As of June 2016, none of the countries in the EMR had reported Zika virus infection but the risk remains considerable (15). This risk is highest in eight countries, Djibouti, Egypt, Oman, Pakistan, Saudi Arabia, Somalia, Sudan, and Yemen, where Aedes aegypti mosquitoes exist (16). Furthermore, the invasive mosquito Aedes albopictus, another vector of mosquito-borne disease, is spreading in the Region and has been recently reported in the Islamic Republic of Iran, Lebanon, Palestine, and Syrian Arab Republic (17).

Chikungunya is prevalent in Yemen (1,657 cases), Sudan, and Somalia (18, 19). Yemen faced two major outbreaks in 2011 and 2012 (20, 21), and sporadic cases have been reported from Sudan and Somalia (18, 19).

Sudan remains the only country in the Region with reports of major outbreaks of yellow fever (5). In both 2012 and 2013, the country reported an outbreak with high morbidity and mortality (22). In Somalia and Djibouti, Serological studies show evidence of circulation of yellow fever in Djibouti and Somalia (23).

The emergence of MERS-CoV in the Region and its continuing transmission since 2012 currently poses one of the biggest threats to global health security (24). Most cases (over 85%) reported to date have been from the countries of the Region, notably from Saudi Arabia (1,527 including 624 deaths) (more than 95% of cases), Jordan, Kuwait, Oman (9 cases including 3 deaths), Qatar (16 cases including 4 deaths), and the United Arab Emirates (79 cases including 12 deaths) (25). Laboratory-confirmed human infections with history of travel to one of these countries have also been reported from other countries including Egypt, Islamic Republic of Iran, Lebanon, Tunisia, and Yemen (1 death), bringing the total number of countries reporting laboratory-confirmed cases of MERS-CoV to 12 in the Region (25).

Cholera reemerged in the Region in 2015 (26). Afghanistan, Pakistan, and Somalia, the three most cholera-endemic countries in the Region, continue to report sporadic cases (27). Imported cases of cholera were reported in 2015 from Bahrain, Islamic of Iran Kuwait Lebanon, Oman, and Qatar (26). An outbreak was reported from Iraq (2,810 cases including 2 deaths) after a gap of nearly 3 years (28). The outbreak threatened to spill over to other countries owing to frequent cross-border movement between Iraq and other neighboring countries affected by conflict (7). Available surveillance data show that nine countries in the Region are endemic for cholera (29). The potential risk of cholera is heightened in countries hosting a high number of refugees and displaced populations (30).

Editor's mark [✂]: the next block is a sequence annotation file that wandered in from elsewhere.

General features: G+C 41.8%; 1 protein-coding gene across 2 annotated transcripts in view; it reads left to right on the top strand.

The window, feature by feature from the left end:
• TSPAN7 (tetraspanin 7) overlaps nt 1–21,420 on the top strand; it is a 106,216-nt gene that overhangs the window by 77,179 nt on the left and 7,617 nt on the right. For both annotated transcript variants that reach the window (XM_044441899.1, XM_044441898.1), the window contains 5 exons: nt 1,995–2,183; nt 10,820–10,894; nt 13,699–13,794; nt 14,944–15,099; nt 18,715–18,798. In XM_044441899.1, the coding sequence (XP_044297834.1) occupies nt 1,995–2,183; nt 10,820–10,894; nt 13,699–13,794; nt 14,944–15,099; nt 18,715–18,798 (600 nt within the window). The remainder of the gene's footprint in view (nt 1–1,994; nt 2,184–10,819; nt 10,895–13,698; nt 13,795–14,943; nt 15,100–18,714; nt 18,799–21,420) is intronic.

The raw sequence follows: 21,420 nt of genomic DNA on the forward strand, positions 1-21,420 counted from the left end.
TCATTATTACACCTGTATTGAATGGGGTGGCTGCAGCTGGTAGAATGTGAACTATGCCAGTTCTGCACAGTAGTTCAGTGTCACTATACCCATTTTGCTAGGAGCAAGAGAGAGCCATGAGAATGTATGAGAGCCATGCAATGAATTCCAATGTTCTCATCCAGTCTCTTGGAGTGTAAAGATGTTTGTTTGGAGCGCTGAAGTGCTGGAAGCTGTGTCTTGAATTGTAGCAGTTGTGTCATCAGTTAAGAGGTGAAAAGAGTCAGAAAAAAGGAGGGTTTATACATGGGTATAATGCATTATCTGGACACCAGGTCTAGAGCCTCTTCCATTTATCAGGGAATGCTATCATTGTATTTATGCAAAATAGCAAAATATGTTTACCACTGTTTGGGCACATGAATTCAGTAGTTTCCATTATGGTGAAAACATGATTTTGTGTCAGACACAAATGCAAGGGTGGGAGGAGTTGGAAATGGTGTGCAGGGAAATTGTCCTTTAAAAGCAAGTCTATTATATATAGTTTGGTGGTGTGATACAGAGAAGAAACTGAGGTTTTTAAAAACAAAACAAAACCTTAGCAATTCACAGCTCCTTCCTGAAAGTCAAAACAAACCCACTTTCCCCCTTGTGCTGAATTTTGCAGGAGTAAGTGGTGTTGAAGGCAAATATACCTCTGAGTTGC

Crimean–Congo haemorrhagic fever (CCHF), a tick-borne viral infection, continues to cause human infections in the endemic belt of the Region that includes Pakistan (31), Afghanistan, and the Islamic Republic of Iran (32). Recently, the CCHF virus has been found in Oman, which is a sign that this emerging virus may spread to other non-endemic countries (33).

Over the past 5 years, a seasonal surge of influenza caused by influenza A (H1N1) pdm09 was reported from Egypt, Islamic Republic of Iran, Iraq, Jordan, Kuwait, Libya, and Tunisia (34). Egypt, currently, has the highest number of human infections caused by avian influenza A (H5N1) globally and second-highest mortality among all countries affected by H5N1 globally (8). Egypt, last year, also reported two human infections caused by influenza A (H9N2) which are enzootic in poultry populations in parts of the Region (35).

Progress to Date

A WHO Regional strategy for surveillance, outbreak response, social mobilization, and vector control has been rolled out following a subregional meeting held in 2012 on the control of dengue fever in the Red Sea rim (36). Additionally, the Regional Office deployed staff and international experts to contain outbreaks of dengue in Pakistan during 2012 and 2014 (37), Sudan during 2013 and 2015 (38), and in Yemen during 2012, 2013 and in 2015 (39). WHO also supported training for participants from Djibouti, Saudi Arabia, Somalia, Sudan, and Yemen in the areas of epidemiological surveillance, entomological surveillance and laboratory diagnosis at the Environmental Health Institute of Singapore, which is a WHO collaborating center for reference and research of arbovirus and its associated vectors (40).

Following the 1st February 2016 WHO declaration of a public health emergency of international concern with regard to clusters of microcephaly and neurological disorders potentially associated with Zika virus (41). The Regional Office convened Member States and key partner agencies and developed a range of integrated activities covering prevention, surveillance, and control interventions for Aedes mosquitoes in the Region (42).

Sudan launched its first ever yellow fever mass preventive vaccination campaigns in December 2014 vaccinating close to 7.5 million people aged between 9 months and 60 years in seven high-risk states in the country (43). The vaccination campaign was preceded by a risk assessment combining a serological prevalence survey and entomological studies conducted in 2012–2013 covering four ecological zones. Areas with active circulation of yellow fever virus were targeted for preventive vaccination campaigns (44).

Since the emergence of MERS-CoV, WHO has worked closely with the affected Member States in three main areas: improving public health preparedness; outbreak response; and addressing critical knowledge gaps to better understand the epidemiology and transmission patterns of the disease caused by the virus (45). In order to improve detection and response capacity for this novel virus, surveillance efforts were intensified across all countries in the Region (24). WHO is working closely with other international agencies to come up with an appropriate research agenda for both animal and human health to bridge critical gaps (46).